What is DMR?

Digital Mobile Radio (DMR) was developed by the European Telecommunications Standards Institute (ETSI) and is used worldwide by professional mobile radio users. [http://www.dmrassociation.org]

DMR is divided into three tiers. Tier I is a single channel specification originally for the European unlicensed dPMR446 service. It is a single channel FDMA 6.25 kHz bandwidth; the standard supports peer-to-peer (mode 1), repeater (mode 2) and linked repeater (mode 3) configurations. The use of the Tier I standard has been expanded into radios for use in
other than the unlicensed dPMR446 service. [http://www.dpmr-mou.org]

Tier II is 2-slot TDMA 12.5 kHz wide peer-to-peer and repeater mode specification, resulting in a spectrum efficiency of 6.25 kHz per channel. Each time slot can be either voice and/or data depending upon system needs. IP Site Connect (IPSC) for interconnecting repeaters over the Internet is vendor specific and is not part of the ETSI standards at this time. Most amateur radio implementations of DMR are using voice on both time slots.


Tier III builds upon Tier II, adding trunking operation involving multiple repeaters at a single site. Not all manufacturers’ trunking implementation is Tier III compatible. Vender specific protocols have expanded the trunking to multiple site operations.

It is Tier II that amateurs are implementing in their Mototrbo™ [http://www.motorolasolutions.com] and Hytera [http://www.hytera.com] infrastructure networks and the focus of this booklet. The IPSC protocols used by the different brand repeaters are not compatible; it is doubtful the equipment manufacturers will ever standardize for business reasons. Any brand DMR (Tier II) user radio will work on any Tier II system, although some manufacturers offer proprietary features.

The current implementation of DMR utilizes the DSVI AMBE+2™ vocoder by agreement of the manufactures; it is not specified in the ESTI standard. Most of the radio manufacturers have implemented the vocoder in licensed software. The forward error correction in the AMBE+2™ is an improvement of the voice quality of older vocoders such as used by D-Star™.

Amateur Mototrbo™ and Hytera DMR networks, from the end user standpoint, operate the same. Amateur Mototrbo™ networks are much
larger, cover many more areas, and most are interconnected. I look forward to the day when the multiple vendor infrastructures can be interconnected by the amateur community. Not all the amateur DMR repeaters are connected to the wide area networks; some are standalone either because they have yet to obtain an ISP connection at their repeater site or because they just want to use the repeater for local communications. Some standalones are operating in dual-mode (analog/digital). Mototrbo™ repeaters operating in dual-mode do not support interconnection via the Internet using IPSC.

Some hams have installed DMR repeaters in a vehicle, using 3G/4G cellular wireless services for Internet access. Others have implemented remote bases to interconnect to other networks or radios; it is important to remember that the wide area networks typically have policies prohibiting interconnected traffic, but what is implemented locally and stays local is acceptable. While some may consider network policies prohibiting interconnection to different types of networks political, these policies are really about keeping large networks functioning. Users sometimes don’t realize the hours put in by network operators or the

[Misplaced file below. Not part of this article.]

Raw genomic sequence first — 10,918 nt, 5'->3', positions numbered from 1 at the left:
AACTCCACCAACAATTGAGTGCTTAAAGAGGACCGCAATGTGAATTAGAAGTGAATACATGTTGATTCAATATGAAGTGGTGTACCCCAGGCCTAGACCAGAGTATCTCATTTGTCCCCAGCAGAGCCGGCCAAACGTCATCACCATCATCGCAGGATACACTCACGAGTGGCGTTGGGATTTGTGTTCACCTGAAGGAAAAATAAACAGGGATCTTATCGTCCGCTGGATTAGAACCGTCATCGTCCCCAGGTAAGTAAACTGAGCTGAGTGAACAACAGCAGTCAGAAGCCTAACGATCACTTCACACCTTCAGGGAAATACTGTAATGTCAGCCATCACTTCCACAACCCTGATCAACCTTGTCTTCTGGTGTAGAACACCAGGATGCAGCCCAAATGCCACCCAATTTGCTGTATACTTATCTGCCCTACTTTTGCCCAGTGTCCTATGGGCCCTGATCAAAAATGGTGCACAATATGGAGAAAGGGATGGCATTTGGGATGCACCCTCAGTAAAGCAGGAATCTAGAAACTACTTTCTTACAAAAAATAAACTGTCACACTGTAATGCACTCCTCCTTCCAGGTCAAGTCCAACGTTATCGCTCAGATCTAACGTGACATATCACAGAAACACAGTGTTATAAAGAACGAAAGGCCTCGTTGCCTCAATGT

extent of their efforts that are required to keep a linked system running smoothly. There are sometimes issues of poor quality from interconnected technologies because of the vocoding process that would degrade the quality of the network. DMR-MARC has a sandbox available for persons interested in developing and experimenting that is separate from and off the main DMR-MARC network [http://www.dmr-marc.net/sandbox.html].

Back during the early era of amateur analog repeaters, most everyone used surplus commercial radios. Over time, equipment designed for and targeted to the radio amateur reached the amateur radio marketplace. Today in the DMR marketplace you can find used commercial gear, but new DMR radios are now available with street prices within the range of a typical ham budget. Some amateur DMR users are just using their commercial radios from work with a few extra channels programmed in.

Currently, no manufacturer is marketing an “Amateur” DMR radio; they are building DMR radios for the broader world market. Because of FCC Rules & Regulations for commercial users, DMR radios do not offer FPP (Front Panel Programming) as is the norm for other amateur radios. This is really not an issue because most DMR radios have enough channels to program all possible channels you may want to operate. Most of the DMR radios require a programming cable to program the radio using manufacturer software, while some radios support programming using BlueTooth and even over-the-air programming.

There are police and fire departments, local/state governments and many businesses using DMR Tier II and Tier III; any Tier III capable radio will also work on Tier II systems but neither will work on Tier I. If you have a DMR radio for work, you may be able to program it to also work on amateur repeaters (make sure you have permission) and you will need to contact DMR-MARC about a usable subscriber ID that will work on both networks.

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